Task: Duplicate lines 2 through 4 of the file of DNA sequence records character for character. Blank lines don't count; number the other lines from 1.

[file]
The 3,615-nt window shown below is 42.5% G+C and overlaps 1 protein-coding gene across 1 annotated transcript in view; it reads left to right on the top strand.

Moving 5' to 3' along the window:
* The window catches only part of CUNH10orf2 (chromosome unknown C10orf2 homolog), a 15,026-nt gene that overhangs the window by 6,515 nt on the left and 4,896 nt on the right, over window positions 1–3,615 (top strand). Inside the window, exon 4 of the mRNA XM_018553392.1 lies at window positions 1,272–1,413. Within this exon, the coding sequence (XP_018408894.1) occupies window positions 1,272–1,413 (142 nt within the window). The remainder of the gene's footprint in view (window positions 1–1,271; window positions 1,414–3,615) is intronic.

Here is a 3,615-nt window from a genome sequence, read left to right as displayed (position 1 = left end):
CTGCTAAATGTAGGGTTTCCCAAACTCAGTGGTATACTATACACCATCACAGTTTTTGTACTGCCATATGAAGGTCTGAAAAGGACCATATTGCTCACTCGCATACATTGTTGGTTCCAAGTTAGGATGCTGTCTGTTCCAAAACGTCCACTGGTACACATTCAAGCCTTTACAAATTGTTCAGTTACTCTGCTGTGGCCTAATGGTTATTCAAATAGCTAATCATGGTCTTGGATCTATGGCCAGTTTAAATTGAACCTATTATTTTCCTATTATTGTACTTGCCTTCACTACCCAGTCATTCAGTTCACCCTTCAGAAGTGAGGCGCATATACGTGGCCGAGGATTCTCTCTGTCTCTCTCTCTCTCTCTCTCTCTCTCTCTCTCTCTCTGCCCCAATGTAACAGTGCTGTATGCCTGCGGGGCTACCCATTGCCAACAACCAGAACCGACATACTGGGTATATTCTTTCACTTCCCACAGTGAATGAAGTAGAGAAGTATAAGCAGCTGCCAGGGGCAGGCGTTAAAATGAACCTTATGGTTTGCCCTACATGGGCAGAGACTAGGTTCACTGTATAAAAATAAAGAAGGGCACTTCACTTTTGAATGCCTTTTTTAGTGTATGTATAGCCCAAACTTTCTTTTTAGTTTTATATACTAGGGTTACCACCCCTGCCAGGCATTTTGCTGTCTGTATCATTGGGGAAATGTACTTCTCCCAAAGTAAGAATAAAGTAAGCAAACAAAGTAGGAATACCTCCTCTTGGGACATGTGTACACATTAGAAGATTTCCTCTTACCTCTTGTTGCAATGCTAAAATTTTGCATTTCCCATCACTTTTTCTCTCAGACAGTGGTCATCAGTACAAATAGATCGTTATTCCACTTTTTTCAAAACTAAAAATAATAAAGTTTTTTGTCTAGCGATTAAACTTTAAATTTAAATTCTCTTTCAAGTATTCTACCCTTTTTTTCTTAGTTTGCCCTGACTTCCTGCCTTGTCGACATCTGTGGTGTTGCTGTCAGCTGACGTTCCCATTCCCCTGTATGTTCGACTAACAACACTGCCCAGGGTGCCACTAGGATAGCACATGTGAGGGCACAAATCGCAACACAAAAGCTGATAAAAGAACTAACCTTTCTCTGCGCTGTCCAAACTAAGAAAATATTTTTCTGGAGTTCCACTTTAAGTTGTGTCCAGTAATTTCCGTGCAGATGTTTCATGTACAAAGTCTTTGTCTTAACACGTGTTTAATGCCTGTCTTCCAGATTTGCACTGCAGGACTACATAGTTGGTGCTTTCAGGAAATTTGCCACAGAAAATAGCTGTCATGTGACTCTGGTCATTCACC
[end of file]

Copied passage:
Moving 5' to 3' along the window:
* The window catches only part of CUNH10orf2 (chromosome unknown C10orf2 homolog), a 15,026-nt gene that overhangs the window by 6,515 nt on the left and 4,896 nt on the right, over window positions 1–3,615 (top strand). Inside the window, exon 4 of the mRNA XM_018553392.1 lies at window positions 1,272–1,413. Within this exon, the coding sequence (XP_018408894.1) occupies window positions 1,272–1,413 (142 nt within the window). The remainder of the gene's footprint in view (window positions 1–1,271; window positions 1,414–3,615) is intronic.

Here is a 3,615-nt window from a genome sequence, read left to right as displayed (position 1 = left end):